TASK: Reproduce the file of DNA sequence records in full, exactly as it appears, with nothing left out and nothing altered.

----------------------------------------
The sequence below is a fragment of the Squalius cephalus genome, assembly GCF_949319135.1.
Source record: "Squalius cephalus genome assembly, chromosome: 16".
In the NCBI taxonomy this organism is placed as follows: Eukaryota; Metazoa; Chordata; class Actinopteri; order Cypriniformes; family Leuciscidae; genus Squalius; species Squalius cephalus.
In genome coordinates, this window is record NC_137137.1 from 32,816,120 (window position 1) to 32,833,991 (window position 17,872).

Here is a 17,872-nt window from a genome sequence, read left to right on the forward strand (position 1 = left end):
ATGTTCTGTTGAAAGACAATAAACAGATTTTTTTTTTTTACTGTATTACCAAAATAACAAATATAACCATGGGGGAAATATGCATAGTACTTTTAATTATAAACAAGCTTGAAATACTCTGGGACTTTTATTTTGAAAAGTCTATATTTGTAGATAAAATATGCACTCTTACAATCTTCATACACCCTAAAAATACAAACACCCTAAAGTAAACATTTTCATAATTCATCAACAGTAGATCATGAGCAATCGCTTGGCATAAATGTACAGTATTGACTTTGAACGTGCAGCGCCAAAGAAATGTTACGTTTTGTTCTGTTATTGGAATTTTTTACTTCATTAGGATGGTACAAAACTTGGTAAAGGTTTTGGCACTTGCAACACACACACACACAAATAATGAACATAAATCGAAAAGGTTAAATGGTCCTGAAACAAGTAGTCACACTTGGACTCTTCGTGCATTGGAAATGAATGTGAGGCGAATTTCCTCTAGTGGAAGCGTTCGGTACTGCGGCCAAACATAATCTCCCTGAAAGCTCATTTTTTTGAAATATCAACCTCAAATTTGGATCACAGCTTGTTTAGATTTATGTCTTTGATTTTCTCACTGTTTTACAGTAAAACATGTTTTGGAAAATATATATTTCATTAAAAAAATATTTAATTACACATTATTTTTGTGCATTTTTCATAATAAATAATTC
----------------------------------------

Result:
The sequence below is a fragment of the Squalius cephalus genome, assembly GCF_949319135.1.
Source record: "Squalius cephalus genome assembly, chromosome: 16".
In the NCBI taxonomy this organism is placed as follows: Eukaryota; Metazoa; Chordata; class Actinopteri; order Cypriniformes; family Leuciscidae; genus Squalius; species Squalius cephalus.
In genome coordinates, this window is record NC_137137.1 from 32,816,120 (window position 1) to 32,833,991 (window position 17,872).

Here is a 17,872-nt window from a genome sequence, read left to right on the forward strand (position 1 = left end):
ATGTTCTGTTGAAAGACAATAAACAGATTTTTTTTTTTTACTGTATTACCAAAATAACAAATATAACCATGGGGGAAATATGCATAGTACTTTTAATTATAAACAAGCTTGAAATACTCTGGGACTTTTATTTTGAAAAGTCTATATTTGTAGATAAAATATGCACTCTTACAATCTTCATACACCCTAAAAATACAAACACCCTAAAGTAAACATTTTCATAATTCATCAACAGTAGATCATGAGCAATCGCTTGGCATAAATGTACAGTATTGACTTTGAACGTGCAGCGCCAAAGAAATGTTACGTTTTGTTCTGTTATTGGAATTTTTTACTTCATTAGGATGGTACAAAACTTGGTAAAGGTTTTGGCACTTGCAACACACACACACACAAATAATGAACATAAATCGAAAAGGTTAAATGGTCCTGAAACAAGTAGTCACACTTGGACTCTTCGTGCATTGGAAATGAATGTGAGGCGAATTTCCTCTAGTGGAAGCGTTCGGTACTGCGGCCAAACATAATCTCCCTGAAAGCTCATTTTTTTGAAATATCAACCTCAAATTTGGATCACAGCTTGTTTAGATTTATGTCTTTGATTTTCTCACTGTTTTACAGTAAAACATGTTTTGGAAAATATATATTTCATTAAAAAAATATTTAATTACACATTATTTTTGTGCATTTTTCATAATAAATAATTC